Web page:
Tips to Address Your Biggest Fear In Recovery FHE Health FHE Health

Those early days of sobriety may leave you feeling hopeless. Being afraid to improve your own life because you don’t want people to think bad of you is a common, but silly, fear. You are living your life for yourself, not for other people. It doesn’t matter what other people think if getting sober will make your life better. Admitting that you have a problem can be a scary thing to contemplate. It can be even more treacherous when you think about being called an “addict” or “alcoholic” for the rest of your life.

Worrying about it constantly will only strengthen your fears and lessen your resolve to do anything. It’s a convenient cop-out we’re all guilty of using. Being at a party or trying to find the perfect romantic partner without alcohol is the fear of being sober stuff of nightmares for many people. Even people for whom alcohol is not a problem experience this. You have to do what is best for you, and you can’t let your anxiety about a sober future prevent you from doing what you need to do.

Sobriety Fear #8: People won’t like the sober you.

The mind clears, there is more peace, more clarity and a better ability to function. All of which are just some of the many reasons why being sober far outweighs being addicted to drugs or alcohol. Learning to cope with common fears in recovery is one of the most important skills. It’s the period after treatment that poses the most challenges for a person facing drug and alcohol addiction and substance abuse. That’s why at Gateway we provide a continuum of care for each individual that tracks success over time. We want to guide you through the period after initial treatment to ensure you can deal with fear in addiction recovery with ongoing support and understanding.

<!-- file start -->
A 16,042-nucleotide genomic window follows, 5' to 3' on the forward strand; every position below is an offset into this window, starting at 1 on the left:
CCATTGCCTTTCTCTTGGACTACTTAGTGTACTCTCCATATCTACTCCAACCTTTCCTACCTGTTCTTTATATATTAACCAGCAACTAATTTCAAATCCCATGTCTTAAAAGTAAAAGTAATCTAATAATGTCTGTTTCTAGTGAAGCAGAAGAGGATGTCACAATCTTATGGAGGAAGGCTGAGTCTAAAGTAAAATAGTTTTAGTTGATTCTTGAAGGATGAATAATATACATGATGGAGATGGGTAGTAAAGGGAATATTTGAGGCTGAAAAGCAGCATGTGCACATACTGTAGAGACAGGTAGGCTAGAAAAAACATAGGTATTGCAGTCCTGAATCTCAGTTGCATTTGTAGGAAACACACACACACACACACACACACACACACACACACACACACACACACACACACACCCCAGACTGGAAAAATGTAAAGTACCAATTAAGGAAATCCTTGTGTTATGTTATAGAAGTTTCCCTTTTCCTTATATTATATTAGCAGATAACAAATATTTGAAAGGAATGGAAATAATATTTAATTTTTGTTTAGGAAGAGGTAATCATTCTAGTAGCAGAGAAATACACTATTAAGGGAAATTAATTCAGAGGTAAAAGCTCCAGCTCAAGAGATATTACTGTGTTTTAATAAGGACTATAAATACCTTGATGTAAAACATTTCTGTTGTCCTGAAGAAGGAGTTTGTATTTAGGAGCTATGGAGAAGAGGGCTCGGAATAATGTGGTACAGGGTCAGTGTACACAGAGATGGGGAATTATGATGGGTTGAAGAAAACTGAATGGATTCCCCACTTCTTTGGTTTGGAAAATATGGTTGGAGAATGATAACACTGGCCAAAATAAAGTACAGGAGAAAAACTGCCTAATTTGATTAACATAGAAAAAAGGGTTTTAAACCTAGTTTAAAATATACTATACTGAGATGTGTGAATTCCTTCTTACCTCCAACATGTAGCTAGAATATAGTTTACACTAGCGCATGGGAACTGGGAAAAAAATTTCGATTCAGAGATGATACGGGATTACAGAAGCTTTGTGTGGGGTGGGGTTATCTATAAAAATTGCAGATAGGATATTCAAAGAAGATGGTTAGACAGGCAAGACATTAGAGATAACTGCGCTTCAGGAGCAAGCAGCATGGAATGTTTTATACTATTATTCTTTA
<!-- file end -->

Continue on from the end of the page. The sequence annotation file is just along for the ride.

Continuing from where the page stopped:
They will provide you with round-the-clock care and supervision, ensuring that your physical and mental health is in good shape. Also, your treatment center’s team will be able to provide you with the most effective medication to help you manage your withdrawal symptoms. Withdrawal symptoms can sometimes be intense, but with the right kind of treatment, you will find it much more manageable to deal with withdrawals than you imagined. Starting a new life can feel scary and overwhelming. Going from abusing drugs to living sober often involves major changes in your lifestyle.

Stay Up to Date

Eventually, other people will know you have a problem. Rather than waiting for them to find out after a terrible accident or losing your job, seek help now. You can choose how much to tell them about where you’re going and why. But if you do choose to talk about your addiction, it’s from a place of taking responsibility for it. Maybe you’re ready—you’re practically desperate—to get sober and to change your life.

They may start falling down, slurring their words, or nodding off. Additionally, the intoxicated individual rarely remembers what they did, or what they will remember is untrue. Another benefit of doing these activities sober is that now they will be much more enjoyable. The experience will be much more vivid, and you will be able to remember them more fully. What you once thought of as fun will pale in comparison to a life rich in reality, one that is completely drug and alcohol-free. For some, alcohol and drug use creates issues itself.

Brightwater Landing Addiction and Mental Health Treatment Center Opens in Pennsylvania

You may be scared to stop drinking or go to a rehab center. We hold fast to our fears because they make us feel safe. Fear is a big part of what drives addictive behavior, and it’s also one of the biggest obstacles in recovery. Whether you’re considering entering a treatment program or are already enrolled in one, fear is a normal part of addiction.

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